Dismissing Petition to Modify Child Custody in Arizona
The Arizona Court of Appeals in a memorandum decision in the case of Krieger vs. Duick had to address the issue of dismissing a Mother’s Petition to Modify Child Custody. Mother appeals the family court’s dismissal of her petition to modify legal decision making, parenting time, and child support (“custody”). She also appeals the court’s decision to reappoint the children’s therapeutic interventionist (“TI”) and to require Mother to pay her share of the TI’s fees. For the following reasons, we affirm.
In January 2007, Mother and Father dissolved their marriage in California. In April 2013, Mother and Father stipulated to a custody agreement pursuant to Arizona Rule of Family Law Procedure (“ARFLP”) 69, which the family court adopted. The court appointed a parenting coordinator (“PC”) in July 2013 and a Therapeutic Interventionist in August 2014.
At a hearing regarding the TI’s fees on February 23, 2016, Mother testified that she was a nurse practitioner, worked 40 hours a week, and made $49,000 in 2015. The court concluded that Mother had the ability to pay her share of the fees, $195 per session, which were due at each quarterly session.
Father moved to reappoint the TI in August 2016, which the court approved. Mother petitioned to modify custody in September 2016, and she also requested a hearing to (1) object to the PC report and recommendations dated August 17, 2016; (2) object to the TI report dated August 17, 2016; (3) object to the TI’s reappointment; and (4) request temporary sole decision making pending trial for modification of custody. On September 23, 2016, the court set a hearing date for October 27, regarding the first three issues and set the deadline for disclosure and discovery 30 days before the hearing.
The court further ordered that Mother’s motion for a temporary order would not be addressed because she had not actually moved for a temporary order. Also, Mother’s petition to modify custody would be held in abeyance until completion of the above hearing.
Mother subsequently moved for a temporary order for custody. At the hearing, the court stated that it planned to allow each parent to argue for 45 minutes. Regarding the Therapeutic Interventionist’s report, Mother stated that she did not disagree with the TI’s recommendation to have monthly rather than quarterly TI visits for the children, but that she objected to making payments for the visits.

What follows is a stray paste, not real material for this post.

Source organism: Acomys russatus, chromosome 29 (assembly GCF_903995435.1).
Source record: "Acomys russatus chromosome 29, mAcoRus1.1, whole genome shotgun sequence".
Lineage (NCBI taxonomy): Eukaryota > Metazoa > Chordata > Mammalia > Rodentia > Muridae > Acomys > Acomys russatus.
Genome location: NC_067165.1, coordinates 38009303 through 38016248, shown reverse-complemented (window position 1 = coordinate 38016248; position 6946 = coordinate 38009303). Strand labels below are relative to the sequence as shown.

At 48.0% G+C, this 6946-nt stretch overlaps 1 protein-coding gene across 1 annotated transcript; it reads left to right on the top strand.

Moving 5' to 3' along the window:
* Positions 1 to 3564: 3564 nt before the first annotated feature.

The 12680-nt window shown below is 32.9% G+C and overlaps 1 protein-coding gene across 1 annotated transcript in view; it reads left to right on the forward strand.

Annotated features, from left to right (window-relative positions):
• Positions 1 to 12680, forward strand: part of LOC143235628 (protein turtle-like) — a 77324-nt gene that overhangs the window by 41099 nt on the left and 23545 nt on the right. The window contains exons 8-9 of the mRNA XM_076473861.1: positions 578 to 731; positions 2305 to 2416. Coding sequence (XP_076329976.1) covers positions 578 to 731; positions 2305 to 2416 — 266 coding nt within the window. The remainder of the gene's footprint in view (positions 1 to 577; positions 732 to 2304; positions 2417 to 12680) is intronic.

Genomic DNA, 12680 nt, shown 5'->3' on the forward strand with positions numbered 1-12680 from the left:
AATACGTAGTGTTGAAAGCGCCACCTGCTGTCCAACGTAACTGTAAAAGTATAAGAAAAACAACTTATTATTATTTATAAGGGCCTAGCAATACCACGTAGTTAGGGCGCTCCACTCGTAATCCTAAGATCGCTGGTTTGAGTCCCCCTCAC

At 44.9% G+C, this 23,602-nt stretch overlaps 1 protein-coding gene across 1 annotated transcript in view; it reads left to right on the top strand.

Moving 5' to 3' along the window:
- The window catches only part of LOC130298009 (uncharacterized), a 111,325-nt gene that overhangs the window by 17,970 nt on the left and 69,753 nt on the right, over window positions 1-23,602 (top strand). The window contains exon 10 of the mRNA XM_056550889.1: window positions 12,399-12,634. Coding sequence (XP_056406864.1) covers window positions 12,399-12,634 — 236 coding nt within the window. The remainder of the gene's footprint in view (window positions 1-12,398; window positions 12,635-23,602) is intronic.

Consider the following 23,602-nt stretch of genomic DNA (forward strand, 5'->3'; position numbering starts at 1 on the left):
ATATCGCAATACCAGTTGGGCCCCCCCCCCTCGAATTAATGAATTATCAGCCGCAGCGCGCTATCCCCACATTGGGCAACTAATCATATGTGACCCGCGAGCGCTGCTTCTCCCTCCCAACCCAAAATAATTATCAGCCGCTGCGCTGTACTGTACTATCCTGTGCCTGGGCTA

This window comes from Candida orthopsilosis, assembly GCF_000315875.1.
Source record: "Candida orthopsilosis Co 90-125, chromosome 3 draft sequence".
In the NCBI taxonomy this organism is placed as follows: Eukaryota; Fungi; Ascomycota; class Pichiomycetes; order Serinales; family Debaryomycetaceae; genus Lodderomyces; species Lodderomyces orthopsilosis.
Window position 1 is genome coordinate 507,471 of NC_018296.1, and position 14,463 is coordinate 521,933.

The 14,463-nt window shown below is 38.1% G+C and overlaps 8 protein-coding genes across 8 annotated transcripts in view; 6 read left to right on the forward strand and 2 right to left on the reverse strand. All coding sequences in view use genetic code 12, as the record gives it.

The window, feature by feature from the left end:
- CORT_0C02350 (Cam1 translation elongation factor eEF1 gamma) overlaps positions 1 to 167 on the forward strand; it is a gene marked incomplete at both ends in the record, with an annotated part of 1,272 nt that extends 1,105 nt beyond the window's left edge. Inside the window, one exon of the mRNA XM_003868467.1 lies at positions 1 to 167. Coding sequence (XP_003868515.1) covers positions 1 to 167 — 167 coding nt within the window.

Mother asked the court if a TI could be obtained through insurance, but the court stated that insurance did not cover court-appointed therapists. Father also testified that Mother had fired two previous therapists and that this was why a court-appointed therapist was needed, and the court agreed to keep the court-appointed TI.
During Father’s testimony, Mother objected several times, and the court informed Mother that she would have time to respond later in the hearing. After Father finished testifying, the court gave Mother an opportunity to respond.
The mother claimed that she did not work full time or full days while she had the children. She further testified that she worked from 8 a.m. to 1 p.m. four days a week. Thereafter, Mother began to discuss several subjects that did not relate to her working hours or ability to pay the TI’s fees.
The court then interjected and told Mother that she was “getting off track,” and the court stated that it would consider the evidence heard and make a ruling later about Mother’s ability to pay. Mother asked to speak more on the subject, but the court declined.
Although not set for hearing, the court next addressed Mother’s motion for a temporary order and petition to modify custody. The court noted that Mother’s motion for a temporary order did not state a basis for modification. The court allowed Mother to orally state a basis for modification, and Mother stated that she based the motion on Father’s decisions on medical care and education.
The court noted that the educational choice was “not an emergency requiring a temporary order,” and it also noted that Father had final decision-making authority for both education and medical choices. The court concluded the hearing and stated that it would provide a ruling later.
Subsequently, the court held that its adoption of the Parenting Coordinator’s report and recommendations dated August 17 was a final order. As for the TI’s report, the court found that Mother did not object to the TI’s therapy or her recommendation to have monthly visits for the children, and Mother objected only to paying for every other visit pursuant to court order.
The court adopted the TI report and recommendations as a final order, and it also found that Mother had the means to pay for the visits and that her objection was overruled. Specifically, the court noted in its ruling that the children were in school until about 2:30 p.m. five days a week and that Mother could work at least an additional five hours per week, such as a Friday, without reducing her parenting time with the children.
The court concluded that the additional hours of work would generate significantly more than $195 every other month. Furthermore, the court overruled Mother’s objection to the TI’s reappointment, and it affirmed the order appointing the TI.